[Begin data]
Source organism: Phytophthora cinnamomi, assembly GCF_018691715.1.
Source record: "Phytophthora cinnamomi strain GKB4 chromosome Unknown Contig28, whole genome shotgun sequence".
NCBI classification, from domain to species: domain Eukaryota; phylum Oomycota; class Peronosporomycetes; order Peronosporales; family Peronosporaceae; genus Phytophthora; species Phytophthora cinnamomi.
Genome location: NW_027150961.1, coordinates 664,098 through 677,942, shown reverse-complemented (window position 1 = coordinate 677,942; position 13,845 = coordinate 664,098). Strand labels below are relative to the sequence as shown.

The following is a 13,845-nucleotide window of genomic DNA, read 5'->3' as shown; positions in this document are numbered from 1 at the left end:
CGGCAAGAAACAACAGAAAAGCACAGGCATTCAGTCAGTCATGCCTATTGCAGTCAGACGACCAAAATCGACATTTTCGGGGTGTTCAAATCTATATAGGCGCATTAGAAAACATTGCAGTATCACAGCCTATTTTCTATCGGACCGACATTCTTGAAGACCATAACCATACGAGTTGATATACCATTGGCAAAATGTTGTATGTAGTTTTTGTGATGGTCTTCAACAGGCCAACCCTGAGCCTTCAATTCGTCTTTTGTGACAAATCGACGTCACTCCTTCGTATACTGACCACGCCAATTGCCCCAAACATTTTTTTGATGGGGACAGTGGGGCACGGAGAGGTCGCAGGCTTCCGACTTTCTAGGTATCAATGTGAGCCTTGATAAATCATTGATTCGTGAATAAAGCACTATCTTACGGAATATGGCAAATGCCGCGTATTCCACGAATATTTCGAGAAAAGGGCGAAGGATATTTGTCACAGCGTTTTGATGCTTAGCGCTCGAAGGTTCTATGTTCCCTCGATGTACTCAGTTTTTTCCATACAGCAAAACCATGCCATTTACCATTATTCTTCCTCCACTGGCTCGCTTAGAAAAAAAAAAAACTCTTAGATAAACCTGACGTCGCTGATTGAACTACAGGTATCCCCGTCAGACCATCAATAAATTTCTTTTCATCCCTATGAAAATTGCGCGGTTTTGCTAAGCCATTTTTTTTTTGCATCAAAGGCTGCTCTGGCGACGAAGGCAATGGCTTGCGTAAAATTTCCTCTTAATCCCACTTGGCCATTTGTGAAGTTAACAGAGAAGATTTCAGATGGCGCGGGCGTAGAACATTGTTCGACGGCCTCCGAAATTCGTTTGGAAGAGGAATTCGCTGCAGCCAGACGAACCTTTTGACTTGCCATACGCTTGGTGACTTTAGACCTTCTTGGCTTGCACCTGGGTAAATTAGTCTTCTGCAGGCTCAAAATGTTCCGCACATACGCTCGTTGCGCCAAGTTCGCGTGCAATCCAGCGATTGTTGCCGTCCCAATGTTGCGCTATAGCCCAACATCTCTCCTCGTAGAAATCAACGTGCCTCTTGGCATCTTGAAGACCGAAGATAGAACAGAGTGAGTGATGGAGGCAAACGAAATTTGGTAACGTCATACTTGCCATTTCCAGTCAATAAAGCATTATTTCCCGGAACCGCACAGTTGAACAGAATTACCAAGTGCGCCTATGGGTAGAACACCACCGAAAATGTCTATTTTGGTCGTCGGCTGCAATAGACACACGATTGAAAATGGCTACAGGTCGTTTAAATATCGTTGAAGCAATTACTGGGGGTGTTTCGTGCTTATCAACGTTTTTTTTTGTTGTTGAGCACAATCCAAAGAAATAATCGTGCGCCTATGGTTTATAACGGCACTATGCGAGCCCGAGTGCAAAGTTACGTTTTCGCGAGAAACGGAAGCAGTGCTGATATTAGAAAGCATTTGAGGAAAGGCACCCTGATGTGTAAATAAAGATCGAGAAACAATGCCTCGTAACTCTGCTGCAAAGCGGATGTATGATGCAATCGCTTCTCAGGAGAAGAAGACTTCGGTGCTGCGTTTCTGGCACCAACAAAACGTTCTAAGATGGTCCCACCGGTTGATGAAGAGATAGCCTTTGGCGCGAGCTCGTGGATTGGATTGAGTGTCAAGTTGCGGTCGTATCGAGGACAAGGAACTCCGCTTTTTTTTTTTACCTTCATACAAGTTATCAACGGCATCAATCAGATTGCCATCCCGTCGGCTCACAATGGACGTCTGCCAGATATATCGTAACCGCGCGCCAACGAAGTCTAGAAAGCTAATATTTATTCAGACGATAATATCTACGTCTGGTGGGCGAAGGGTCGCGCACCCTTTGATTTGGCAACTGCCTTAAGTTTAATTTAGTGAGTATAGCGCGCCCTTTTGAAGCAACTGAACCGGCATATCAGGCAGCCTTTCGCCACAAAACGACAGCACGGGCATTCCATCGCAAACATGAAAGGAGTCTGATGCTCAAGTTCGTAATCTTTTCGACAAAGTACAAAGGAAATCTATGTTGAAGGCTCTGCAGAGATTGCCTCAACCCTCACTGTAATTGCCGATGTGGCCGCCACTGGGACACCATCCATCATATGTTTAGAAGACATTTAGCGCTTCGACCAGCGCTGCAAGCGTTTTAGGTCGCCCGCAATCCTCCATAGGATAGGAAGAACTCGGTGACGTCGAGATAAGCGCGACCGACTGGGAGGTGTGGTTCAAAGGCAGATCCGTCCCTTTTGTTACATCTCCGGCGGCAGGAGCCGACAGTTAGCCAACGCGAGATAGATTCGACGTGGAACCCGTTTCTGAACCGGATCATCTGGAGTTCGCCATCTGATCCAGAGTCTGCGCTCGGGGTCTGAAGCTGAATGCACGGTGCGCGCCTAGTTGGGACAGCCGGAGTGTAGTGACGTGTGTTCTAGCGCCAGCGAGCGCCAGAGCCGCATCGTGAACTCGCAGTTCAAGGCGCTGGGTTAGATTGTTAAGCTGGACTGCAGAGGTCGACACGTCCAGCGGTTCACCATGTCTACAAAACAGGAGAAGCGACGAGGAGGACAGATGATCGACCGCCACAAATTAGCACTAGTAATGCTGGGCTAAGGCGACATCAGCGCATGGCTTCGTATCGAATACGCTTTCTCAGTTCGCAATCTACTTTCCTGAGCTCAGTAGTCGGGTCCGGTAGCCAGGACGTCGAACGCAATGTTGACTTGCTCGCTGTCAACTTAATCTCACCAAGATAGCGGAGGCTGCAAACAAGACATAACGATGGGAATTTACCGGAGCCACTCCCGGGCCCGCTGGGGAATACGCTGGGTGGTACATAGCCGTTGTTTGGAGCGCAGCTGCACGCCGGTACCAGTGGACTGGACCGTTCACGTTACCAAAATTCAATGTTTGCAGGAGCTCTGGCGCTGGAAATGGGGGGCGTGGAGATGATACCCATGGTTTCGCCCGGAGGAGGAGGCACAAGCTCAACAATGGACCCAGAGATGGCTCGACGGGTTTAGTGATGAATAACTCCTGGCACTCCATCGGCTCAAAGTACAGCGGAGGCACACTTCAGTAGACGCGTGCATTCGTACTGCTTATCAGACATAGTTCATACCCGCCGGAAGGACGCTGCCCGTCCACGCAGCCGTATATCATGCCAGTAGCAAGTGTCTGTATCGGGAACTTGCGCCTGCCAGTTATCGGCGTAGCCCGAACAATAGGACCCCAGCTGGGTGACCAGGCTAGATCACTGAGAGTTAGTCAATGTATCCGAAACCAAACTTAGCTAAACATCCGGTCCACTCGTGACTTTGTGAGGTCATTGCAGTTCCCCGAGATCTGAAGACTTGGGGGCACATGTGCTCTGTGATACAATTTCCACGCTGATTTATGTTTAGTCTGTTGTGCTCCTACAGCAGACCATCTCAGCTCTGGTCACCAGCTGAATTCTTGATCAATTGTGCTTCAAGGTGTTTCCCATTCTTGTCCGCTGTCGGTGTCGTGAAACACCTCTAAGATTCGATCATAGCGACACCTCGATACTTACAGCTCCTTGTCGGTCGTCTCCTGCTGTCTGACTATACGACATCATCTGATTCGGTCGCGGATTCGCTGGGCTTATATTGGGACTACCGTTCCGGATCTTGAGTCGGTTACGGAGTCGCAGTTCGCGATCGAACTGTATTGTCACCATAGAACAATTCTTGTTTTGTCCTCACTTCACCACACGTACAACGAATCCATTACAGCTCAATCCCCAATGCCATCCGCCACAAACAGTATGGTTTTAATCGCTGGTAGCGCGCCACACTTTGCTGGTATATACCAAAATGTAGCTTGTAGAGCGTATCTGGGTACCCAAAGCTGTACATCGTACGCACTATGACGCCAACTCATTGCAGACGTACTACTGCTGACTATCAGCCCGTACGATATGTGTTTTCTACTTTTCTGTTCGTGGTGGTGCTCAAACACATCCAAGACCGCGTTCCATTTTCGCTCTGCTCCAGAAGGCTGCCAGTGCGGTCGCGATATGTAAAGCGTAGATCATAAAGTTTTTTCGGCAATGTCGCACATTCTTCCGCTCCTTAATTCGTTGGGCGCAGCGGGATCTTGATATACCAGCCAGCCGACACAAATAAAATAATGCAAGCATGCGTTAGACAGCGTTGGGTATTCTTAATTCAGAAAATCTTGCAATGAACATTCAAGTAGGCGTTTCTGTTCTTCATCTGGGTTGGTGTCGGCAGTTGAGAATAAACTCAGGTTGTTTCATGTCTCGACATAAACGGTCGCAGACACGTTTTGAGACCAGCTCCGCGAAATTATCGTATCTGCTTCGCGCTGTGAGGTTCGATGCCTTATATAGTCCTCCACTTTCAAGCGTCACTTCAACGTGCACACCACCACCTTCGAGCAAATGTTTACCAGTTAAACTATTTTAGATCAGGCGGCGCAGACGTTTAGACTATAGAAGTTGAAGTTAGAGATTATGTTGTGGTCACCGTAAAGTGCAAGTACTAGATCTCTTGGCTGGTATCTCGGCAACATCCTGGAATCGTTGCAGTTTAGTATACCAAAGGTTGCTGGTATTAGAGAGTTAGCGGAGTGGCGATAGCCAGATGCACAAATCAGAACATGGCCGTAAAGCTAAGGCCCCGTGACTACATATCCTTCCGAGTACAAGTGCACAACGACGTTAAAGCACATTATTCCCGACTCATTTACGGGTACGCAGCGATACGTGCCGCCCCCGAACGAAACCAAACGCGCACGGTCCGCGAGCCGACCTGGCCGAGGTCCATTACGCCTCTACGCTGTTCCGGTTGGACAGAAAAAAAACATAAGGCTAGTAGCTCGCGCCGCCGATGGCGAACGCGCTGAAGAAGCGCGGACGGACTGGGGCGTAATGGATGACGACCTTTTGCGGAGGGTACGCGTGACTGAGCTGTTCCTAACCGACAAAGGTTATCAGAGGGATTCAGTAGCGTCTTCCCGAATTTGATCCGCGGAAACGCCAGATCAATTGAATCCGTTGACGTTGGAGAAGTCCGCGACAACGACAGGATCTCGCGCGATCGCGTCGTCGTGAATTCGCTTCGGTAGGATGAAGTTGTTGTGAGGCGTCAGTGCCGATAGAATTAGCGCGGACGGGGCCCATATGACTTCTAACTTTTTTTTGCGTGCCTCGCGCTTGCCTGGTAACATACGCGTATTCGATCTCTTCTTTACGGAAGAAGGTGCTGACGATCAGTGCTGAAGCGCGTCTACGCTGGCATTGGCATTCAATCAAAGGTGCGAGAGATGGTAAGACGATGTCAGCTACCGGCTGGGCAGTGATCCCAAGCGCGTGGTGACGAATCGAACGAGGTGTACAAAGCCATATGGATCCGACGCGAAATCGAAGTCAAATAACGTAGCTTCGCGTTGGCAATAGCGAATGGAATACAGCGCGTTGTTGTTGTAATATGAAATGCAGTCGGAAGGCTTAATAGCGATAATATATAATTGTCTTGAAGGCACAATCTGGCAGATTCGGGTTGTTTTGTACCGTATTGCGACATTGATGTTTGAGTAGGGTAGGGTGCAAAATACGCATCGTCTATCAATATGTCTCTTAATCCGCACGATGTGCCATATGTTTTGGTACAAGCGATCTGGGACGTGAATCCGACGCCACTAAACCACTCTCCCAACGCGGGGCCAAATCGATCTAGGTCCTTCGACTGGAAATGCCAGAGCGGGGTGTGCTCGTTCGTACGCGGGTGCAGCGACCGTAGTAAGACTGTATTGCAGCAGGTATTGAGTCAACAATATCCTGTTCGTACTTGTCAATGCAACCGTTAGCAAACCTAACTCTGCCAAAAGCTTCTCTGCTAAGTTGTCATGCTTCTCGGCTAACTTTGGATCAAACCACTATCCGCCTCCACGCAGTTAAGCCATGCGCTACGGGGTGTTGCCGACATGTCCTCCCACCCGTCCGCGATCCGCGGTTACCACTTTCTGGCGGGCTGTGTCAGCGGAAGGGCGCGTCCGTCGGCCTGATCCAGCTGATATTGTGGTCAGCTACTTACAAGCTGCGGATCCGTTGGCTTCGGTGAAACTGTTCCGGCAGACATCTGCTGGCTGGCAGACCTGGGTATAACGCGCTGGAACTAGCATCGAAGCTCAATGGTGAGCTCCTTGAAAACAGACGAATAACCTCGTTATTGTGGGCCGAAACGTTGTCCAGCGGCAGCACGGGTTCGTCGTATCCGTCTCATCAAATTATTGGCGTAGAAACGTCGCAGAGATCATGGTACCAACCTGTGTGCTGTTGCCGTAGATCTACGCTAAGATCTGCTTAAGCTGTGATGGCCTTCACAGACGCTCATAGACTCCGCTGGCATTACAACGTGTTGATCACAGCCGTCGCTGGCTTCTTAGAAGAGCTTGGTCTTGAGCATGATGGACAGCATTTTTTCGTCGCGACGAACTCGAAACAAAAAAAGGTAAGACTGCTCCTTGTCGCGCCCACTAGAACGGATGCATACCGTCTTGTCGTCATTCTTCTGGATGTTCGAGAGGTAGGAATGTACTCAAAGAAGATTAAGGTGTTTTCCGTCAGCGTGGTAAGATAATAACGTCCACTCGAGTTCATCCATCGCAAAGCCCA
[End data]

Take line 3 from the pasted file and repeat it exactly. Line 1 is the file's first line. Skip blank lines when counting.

NCBI classification, from domain to species: domain Eukaryota; phylum Oomycota; class Peronosporomycetes; order Peronosporales; family Peronosporaceae; genus Phytophthora; species Phytophthora cinnamomi.